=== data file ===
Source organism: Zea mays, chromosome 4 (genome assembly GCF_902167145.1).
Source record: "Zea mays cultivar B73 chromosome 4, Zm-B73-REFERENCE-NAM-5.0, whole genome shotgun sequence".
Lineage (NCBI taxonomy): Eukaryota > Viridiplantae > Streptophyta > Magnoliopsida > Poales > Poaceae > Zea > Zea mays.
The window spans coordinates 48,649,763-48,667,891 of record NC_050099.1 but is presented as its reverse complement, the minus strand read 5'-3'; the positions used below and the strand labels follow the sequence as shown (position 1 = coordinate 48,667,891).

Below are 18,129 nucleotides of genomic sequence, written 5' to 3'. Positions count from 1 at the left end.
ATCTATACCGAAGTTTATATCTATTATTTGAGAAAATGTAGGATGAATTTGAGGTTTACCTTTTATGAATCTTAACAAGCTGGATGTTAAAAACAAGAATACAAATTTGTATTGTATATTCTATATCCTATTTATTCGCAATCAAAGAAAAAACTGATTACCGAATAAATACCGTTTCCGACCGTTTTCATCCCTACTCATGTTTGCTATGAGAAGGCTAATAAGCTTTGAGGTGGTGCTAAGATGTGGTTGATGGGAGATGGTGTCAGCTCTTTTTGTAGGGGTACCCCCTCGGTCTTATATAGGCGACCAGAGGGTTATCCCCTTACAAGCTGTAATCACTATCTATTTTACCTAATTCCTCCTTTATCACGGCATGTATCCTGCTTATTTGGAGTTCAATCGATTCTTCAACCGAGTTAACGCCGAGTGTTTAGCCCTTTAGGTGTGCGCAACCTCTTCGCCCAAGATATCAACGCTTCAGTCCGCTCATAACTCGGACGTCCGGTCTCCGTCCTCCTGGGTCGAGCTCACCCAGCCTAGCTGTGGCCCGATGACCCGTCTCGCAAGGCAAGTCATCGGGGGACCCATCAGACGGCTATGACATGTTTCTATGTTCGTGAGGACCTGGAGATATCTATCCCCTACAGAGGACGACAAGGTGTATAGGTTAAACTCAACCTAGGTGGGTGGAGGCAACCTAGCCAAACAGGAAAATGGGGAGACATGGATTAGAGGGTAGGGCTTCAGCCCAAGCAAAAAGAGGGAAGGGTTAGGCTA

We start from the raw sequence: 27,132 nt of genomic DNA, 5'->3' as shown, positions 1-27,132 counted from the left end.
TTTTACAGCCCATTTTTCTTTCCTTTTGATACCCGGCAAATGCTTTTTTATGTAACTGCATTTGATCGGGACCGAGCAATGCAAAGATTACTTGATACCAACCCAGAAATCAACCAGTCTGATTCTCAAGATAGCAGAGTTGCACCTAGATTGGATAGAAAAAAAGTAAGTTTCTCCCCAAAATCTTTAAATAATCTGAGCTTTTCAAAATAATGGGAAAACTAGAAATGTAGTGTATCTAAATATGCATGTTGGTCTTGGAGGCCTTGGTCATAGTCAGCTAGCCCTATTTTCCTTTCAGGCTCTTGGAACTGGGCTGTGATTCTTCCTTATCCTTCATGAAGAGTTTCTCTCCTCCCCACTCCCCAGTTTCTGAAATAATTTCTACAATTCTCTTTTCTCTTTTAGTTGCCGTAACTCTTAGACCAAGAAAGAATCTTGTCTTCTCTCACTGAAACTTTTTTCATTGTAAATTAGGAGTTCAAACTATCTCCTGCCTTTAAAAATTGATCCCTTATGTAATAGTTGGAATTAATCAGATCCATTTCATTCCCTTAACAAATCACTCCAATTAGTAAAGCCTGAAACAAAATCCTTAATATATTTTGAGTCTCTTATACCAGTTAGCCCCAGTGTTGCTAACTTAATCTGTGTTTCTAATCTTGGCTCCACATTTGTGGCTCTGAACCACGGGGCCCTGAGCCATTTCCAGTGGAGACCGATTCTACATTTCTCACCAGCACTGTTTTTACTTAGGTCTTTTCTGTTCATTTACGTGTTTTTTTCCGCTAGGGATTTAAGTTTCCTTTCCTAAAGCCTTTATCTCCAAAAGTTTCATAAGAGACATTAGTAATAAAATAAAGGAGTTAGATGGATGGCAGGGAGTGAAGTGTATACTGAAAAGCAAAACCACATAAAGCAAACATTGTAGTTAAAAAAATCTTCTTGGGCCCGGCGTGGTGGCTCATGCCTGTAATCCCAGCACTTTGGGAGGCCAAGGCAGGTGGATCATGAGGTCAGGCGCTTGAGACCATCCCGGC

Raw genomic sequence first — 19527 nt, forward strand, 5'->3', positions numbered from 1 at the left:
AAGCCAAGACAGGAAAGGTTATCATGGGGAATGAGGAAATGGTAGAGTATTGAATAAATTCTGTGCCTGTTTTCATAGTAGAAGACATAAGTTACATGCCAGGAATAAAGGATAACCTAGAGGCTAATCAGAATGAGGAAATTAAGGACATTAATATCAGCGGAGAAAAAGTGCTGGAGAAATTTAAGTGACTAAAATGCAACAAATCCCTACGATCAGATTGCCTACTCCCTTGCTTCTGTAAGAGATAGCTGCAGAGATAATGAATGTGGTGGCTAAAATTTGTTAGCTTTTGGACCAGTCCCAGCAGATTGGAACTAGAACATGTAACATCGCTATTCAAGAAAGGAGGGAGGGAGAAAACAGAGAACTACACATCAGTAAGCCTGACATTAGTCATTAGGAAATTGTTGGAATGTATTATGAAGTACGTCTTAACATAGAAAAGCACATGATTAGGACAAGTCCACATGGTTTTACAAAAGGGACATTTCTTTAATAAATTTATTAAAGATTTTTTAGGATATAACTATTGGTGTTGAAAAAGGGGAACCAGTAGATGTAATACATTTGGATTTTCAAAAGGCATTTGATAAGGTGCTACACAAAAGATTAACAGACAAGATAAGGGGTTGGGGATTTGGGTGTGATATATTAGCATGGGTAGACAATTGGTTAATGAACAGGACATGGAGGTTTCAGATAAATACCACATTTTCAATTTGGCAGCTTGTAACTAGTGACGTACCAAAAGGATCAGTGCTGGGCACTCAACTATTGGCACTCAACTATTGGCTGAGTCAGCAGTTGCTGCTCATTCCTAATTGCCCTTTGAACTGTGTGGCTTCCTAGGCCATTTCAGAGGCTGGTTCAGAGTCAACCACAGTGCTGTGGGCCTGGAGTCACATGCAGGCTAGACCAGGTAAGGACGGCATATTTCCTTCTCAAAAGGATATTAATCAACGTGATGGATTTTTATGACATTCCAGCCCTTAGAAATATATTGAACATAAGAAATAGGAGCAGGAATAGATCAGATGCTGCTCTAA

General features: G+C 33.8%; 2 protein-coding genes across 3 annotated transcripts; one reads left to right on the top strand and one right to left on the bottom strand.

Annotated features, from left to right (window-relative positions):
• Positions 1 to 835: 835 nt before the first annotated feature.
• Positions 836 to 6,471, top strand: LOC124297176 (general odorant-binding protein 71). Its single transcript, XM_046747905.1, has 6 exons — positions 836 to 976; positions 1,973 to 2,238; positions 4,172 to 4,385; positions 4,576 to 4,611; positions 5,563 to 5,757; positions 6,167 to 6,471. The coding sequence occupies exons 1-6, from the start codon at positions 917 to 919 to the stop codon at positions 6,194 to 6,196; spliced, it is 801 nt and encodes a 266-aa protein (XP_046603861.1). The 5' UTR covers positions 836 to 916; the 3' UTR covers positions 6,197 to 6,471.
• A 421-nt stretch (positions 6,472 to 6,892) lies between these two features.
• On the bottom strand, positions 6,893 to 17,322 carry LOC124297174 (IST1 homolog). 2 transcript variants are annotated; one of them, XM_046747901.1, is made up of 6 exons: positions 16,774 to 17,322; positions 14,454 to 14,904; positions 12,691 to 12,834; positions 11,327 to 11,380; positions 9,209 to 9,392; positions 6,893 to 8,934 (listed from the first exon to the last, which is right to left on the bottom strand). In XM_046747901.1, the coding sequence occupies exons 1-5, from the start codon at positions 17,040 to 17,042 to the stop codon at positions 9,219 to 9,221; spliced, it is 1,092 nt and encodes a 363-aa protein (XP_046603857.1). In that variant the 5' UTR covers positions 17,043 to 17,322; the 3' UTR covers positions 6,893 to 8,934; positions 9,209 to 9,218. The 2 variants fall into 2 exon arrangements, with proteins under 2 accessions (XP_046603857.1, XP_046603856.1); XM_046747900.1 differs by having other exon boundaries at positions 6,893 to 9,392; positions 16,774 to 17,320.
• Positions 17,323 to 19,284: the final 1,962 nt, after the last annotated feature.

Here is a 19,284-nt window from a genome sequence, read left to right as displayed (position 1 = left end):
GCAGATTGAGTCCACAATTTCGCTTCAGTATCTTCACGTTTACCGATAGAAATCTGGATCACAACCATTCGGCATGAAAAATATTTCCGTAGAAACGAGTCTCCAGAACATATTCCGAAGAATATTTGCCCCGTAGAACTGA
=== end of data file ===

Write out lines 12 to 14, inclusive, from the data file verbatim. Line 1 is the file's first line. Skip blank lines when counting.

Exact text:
Annotated features, from left to right (window-relative positions):
• Positions 1 to 835: 835 nt before the first annotated feature.
• Positions 836 to 6,471, top strand: LOC124297176 (general odorant-binding protein 71). Its single transcript, XM_046747905.1, has 6 exons — positions 836 to 976; positions 1,973 to 2,238; positions 4,172 to 4,385; positions 4,576 to 4,611; positions 5,563 to 5,757; positions 6,167 to 6,471. The coding sequence occupies exons 1-6, from the start codon at positions 917 to 919 to the stop codon at positions 6,194 to 6,196; spliced, it is 801 nt and encodes a 266-aa protein (XP_046603861.1). The 5' UTR covers positions 836 to 916; the 3' UTR covers positions 6,197 to 6,471.